“The Axon registry is the biggest endeavor taken on by the AAN as it relates to its members,” Dr. Patel explains. “It is free to all members of AAN, and they need to sign up at AAN.com. Once they are up and running, the Axon Registry can be used to fulfill three of the four areas in the MIPS program. The only one it would not help is the cost component of MIPS, which is based on claims data, so no work is needed for this portion. Providers using the Axon Registry do not need to input additional information, so it will not increase work burden to neurology providers. I strongly recommend that neurologists become a part of the AAN Axon Registry, as I feel that is our best chance of success.”

On the Future of MIPS and Payment Models

Given the significant flaws in the fee-for-service model, Dr. Patel believes the core concepts of the new program to move toward a value-based healthcare model are sound. Yet, although MIPS represents a step in the right direction, more work is needed to ensure that physicians’ voices are accounted for as implementation continues. “I wish that CMS would involve medical doctors and specifically specialists to be sure that the right choices are made,” says Dr. Patel. “This would allow for more efficiency and effectiveness for these changes.”

How are neurologists adjusting to MACRA, and what tips would you offer to increase efficiency while complying with the new payment frameworks?

Dr. Jones: First, determine if you are exempt from MIPS participation based on the low-volume threshold, first year of Medicare participation, or sufficient participation in an AAPM. If you are participating in MIPS and also participated in PQRS and Meaningful Use, reviewing your performance in those programs will give you a preview of your likely score in related elements of MIPS. Similarly, reviewing your Quality and Resource Use Reports will give you a sense of prior performance on cost measures down the road.

For the 2017 measurement year, reporting a single quality measure or improvement activity will allow you to avoid the maximum four percent penalty in 2019.

Decide which MIPS quality measures you will report and how you will report them (note that relatively few measures are relevant or specific to neurology, and your reporting mechanism affects which measures you can choose).

Consider participating in a Qualified Clinical Data Registry such as the Axon Registry to monitor quality measure performance and report measures to CMS. Also, consider participation in an AAPM to take advantage of temporary five percent bonus payments and eventually a higher conversion factor available in this pathway.

Can you elaborate on the proposed rule change in the Quality Payment program and the impact this could have, if implemented?

Dr. Jones: There are a few important changes noted in the 2018 proposed rule, which when finalized in the fall of 2017 will determine the rules of engagement for MACRA participation in the 2018 measurement year. First, the MIPS exclusion thresholds were raised to $90,000 in allowed part B charges or fewer than 200 patients, which according to the agency will leave a much smaller number of physicians beholden to the MIPS program in 2018. Second, in a nod to caring for the type of complex patients often cared for by neurologists, CMS is proposing a complex care MIPS bonus based on HCC scores. Third, there are several accommodations made for physicians in smaller practices to ease participation in MIPS. Finally, CMS will raise the MIPS performance score needed to avoid a penalty in the 2020 payment year. Any or all of these proposals could change or be eliminated from the final rule, so neurologists will need to stay tuned.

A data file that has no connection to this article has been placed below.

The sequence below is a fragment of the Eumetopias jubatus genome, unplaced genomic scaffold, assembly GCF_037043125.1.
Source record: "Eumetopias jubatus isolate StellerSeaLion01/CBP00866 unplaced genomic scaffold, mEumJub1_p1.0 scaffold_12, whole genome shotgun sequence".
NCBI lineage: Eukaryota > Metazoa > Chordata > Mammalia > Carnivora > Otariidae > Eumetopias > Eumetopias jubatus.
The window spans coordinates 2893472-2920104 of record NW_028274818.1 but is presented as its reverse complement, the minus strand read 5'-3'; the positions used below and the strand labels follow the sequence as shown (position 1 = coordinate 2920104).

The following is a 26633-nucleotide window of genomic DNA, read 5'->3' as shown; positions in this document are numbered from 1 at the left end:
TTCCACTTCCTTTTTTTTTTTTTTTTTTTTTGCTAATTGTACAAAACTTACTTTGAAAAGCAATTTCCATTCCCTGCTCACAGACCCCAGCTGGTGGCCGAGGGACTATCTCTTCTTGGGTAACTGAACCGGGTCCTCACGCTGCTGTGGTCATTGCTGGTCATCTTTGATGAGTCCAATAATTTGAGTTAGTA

What is the physician’s role in this rapidly evolving legislative and regulatory spectrum, and what should it be?

Dr. Jones: Every MACRA regulatory rule we’ve seen so far has acknowledged some, though unfortunately not all, of the concerns raised by physician groups. Neurologists need to be engaged with advocacy, especially at the federal level, to ensure policymakers understand our patients’ needs.

Ultimately, neurologists are here to take care of patients with neurologic disease. We need to remain focused on delivering the best possible care to our patients.

Given the volatile and unpredictable state of health care from a legislative and regulatory perspective, how would you assess the future of Medicare reimbursement and its relationship to the welfare of both physicians and patients?

Dr. Jones: Most of the political attention on health care this year has focused on the fate of the Affordable Care Act rather than MACRA or broader payment reform. Although it has flown under the radar, the cost of care in our system is probably the foremost long-term concern on the minds of policymakers. The US recently crossed the $3 trillion threshold in total annual health care expenditures. MACRA is largely cost neutral, but it defines a path in federal health care payment that will likely be negative to inflation in the hopes of curbing long-term growth in costs. If these programs are successful in reining in costs, policymakers will need to be held accountable to ensure that the savings don’t come at the expense of our patients’ well being.

Lyell K. Jones, Jr., MD is an Associate Professor of Neurology at the Mayo Clinic College of Medicine and Science in Rochester, MN, where he also serves as the Neurology Residency Program Director.